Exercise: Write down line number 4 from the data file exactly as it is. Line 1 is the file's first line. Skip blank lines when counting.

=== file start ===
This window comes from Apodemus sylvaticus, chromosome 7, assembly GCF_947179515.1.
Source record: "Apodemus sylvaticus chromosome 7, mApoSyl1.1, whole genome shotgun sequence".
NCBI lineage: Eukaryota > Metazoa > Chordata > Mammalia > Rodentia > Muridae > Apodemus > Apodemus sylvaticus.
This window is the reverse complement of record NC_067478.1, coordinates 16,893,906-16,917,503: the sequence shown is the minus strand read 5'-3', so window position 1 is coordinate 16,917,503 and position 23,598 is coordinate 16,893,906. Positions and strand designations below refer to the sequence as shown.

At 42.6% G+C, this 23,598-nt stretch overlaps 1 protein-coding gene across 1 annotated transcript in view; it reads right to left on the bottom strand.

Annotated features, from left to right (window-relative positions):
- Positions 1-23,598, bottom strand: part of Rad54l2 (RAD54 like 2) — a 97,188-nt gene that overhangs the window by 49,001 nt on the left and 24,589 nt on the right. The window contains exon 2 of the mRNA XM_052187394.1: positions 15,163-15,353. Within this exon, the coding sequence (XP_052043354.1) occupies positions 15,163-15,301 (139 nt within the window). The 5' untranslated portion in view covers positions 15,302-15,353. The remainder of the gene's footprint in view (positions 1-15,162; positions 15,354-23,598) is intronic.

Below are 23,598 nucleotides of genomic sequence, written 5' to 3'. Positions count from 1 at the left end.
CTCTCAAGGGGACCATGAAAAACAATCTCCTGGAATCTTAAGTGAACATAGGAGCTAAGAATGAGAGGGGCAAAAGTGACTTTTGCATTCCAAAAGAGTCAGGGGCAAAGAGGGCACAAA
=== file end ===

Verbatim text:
This window is the reverse complement of record NC_067478.1, coordinates 16,893,906-16,917,503: the sequence shown is the minus strand read 5'-3', so window position 1 is coordinate 16,917,503 and position 23,598 is coordinate 16,893,906. Positions and strand designations below refer to the sequence as shown.